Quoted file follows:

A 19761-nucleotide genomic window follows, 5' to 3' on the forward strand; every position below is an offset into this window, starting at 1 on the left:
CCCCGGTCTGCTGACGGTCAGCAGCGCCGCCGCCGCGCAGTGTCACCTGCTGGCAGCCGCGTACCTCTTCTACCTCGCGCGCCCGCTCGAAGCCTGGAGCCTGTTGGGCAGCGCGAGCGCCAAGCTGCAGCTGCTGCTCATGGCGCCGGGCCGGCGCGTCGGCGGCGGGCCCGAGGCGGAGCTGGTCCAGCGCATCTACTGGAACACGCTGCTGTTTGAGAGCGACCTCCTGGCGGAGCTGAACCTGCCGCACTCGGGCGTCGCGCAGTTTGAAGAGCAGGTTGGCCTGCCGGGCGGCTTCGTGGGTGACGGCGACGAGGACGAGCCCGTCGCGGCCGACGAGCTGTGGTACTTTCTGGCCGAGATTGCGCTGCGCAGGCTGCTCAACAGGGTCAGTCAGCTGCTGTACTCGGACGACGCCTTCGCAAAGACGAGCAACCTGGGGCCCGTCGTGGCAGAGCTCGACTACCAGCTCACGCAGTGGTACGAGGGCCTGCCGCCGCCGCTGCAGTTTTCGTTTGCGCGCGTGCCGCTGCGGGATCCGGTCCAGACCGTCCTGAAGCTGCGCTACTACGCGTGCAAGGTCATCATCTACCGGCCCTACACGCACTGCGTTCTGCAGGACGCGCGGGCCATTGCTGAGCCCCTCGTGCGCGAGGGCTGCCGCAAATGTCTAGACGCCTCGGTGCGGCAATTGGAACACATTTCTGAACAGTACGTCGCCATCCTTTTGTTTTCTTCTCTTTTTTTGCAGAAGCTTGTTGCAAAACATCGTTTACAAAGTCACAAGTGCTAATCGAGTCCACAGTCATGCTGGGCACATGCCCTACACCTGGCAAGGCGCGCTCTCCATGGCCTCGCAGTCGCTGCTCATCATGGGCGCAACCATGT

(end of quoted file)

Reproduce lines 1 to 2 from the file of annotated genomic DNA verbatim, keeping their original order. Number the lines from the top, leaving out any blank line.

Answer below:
A 19761-nucleotide genomic window follows, 5' to 3' on the forward strand; every position below is an offset into this window, starting at 1 on the left:
CCCCGGTCTGCTGACGGTCAGCAGCGCCGCCGCCGCGCAGTGTCACCTGCTGGCAGCCGCGTACCTCTTCTACCTCGCGCGCCCGCTCGAAGCCTGGAGCCTGTTGGGCAGCGCGAGCGCCAAGCTGCAGCTGCTGCTCATGGCGCCGGGCCGGCGCGTCGGCGGCGGGCCCGAGGCGGAGCTGGTCCAGCGCATCTACTGGAACACGCTGCTGTTTGAGAGCGACCTCCTGGCGGAGCTGAACCTGCCGCACTCGGGCGTCGCGCAGTTTGAAGAGCAGGTTGGCCTGCCGGGCGGCTTCGTGGGTGACGGCGACGAGGACGAGCCCGTCGCGGCCGACGAGCTGTGGTACTTTCTGGCCGAGATTGCGCTGCGCAGGCTGCTCAACAGGGTCAGTCAGCTGCTGTACTCGGACGACGCCTTCGCAAAGACGAGCAACCTGGGGCCCGTCGTGGCAGAGCTCGACTACCAGCTCACGCAGTGGTACGAGGGCCTGCCGCCGCCGCTGCAGTTTTCGTTTGCGCGCGTGCCGCTGCGGGATCCGGTCCAGACCGTCCTGAAGCTGCGCTACTACGCGTGCAAGGTCATCATCTACCGGCCCTACACGCACTGCGTTCTGCAGGACGCGCGGGCCATTGCTGAGCCCCTCGTGCGCGAGGGCTGCCGCAAATGTCTAGACGCCTCGGTGCGGCAATTGGAACACATTTCTGAACAGTACGTCGCCATCCTTTTGTTTTCTTCTCTTTTTTTGCAGAAGCTTGTTGCAAAACATCGTTTACAAAGTCACAAGTGCTAATCGAGTCCACAGTCATGCTGGGCACATGCCCTACACCTGGCAAGGCGCGCTCTCCATGGCCTCGCAGTCGCTGCTCATCATGGGCGCAACCATGT